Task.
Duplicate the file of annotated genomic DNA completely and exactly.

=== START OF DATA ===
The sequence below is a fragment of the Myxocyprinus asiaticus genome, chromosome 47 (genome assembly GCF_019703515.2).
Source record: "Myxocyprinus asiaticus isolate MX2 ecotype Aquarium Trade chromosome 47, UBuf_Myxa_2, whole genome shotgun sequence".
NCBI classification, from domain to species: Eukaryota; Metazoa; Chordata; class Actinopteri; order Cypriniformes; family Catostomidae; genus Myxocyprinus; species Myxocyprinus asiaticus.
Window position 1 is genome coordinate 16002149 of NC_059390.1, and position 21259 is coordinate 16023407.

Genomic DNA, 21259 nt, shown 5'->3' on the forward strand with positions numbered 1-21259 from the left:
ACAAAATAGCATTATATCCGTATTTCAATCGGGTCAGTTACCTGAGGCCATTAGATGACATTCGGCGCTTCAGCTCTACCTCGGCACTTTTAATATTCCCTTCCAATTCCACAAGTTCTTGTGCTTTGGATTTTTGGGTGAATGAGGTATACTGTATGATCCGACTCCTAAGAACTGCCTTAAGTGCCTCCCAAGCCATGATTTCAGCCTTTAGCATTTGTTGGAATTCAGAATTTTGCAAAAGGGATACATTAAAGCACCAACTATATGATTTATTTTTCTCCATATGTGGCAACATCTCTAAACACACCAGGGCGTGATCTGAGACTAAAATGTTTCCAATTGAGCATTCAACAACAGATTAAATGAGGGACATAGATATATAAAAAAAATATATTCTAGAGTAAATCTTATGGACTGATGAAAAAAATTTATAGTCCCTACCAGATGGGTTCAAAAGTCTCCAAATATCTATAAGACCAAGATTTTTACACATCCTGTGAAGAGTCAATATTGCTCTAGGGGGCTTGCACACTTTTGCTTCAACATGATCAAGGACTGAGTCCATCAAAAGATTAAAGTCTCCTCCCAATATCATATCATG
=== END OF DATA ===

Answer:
The sequence below is a fragment of the Myxocyprinus asiaticus genome, chromosome 47 (genome assembly GCF_019703515.2).
Source record: "Myxocyprinus asiaticus isolate MX2 ecotype Aquarium Trade chromosome 47, UBuf_Myxa_2, whole genome shotgun sequence".
NCBI classification, from domain to species: Eukaryota; Metazoa; Chordata; class Actinopteri; order Cypriniformes; family Catostomidae; genus Myxocyprinus; species Myxocyprinus asiaticus.
Window position 1 is genome coordinate 16002149 of NC_059390.1, and position 21259 is coordinate 16023407.

Genomic DNA, 21259 nt, shown 5'->3' on the forward strand with positions numbered 1-21259 from the left:
ACAAAATAGCATTATATCCGTATTTCAATCGGGTCAGTTACCTGAGGCCATTAGATGACATTCGGCGCTTCAGCTCTACCTCGGCACTTTTAATATTCCCTTCCAATTCCACAAGTTCTTGTGCTTTGGATTTTTGGGTGAATGAGGTATACTGTATGATCCGACTCCTAAGAACTGCCTTAAGTGCCTCCCAAGCCATGATTTCAGCCTTTAGCATTTGTTGGAATTCAGAATTTTGCAAAAGGGATACATTAAAGCACCAACTATATGATTTATTTTTCTCCATATGTGGCAACATCTCTAAACACACCAGGGCGTGATCTGAGACTAAAATGTTTCCAATTGAGCATTCAACAACAGATTAAATGAGGGACATAGATATATAAAAAAAATATATTCTAGAGTAAATCTTATGGACTGATGAAAAAAATTTATAGTCCCTACCAGATGGGTTCAAAAGTCTCCAAATATCTATAAGACCAAGATTTTTACACATCCTGTGAAGAGTCAATATTGCTCTAGGGGGCTTGCACACTTTTGCTTCAACATGATCAAGGACTGAGTCCATCAAAAGATTAAAGTCTCCTCCCAATATCATATCATG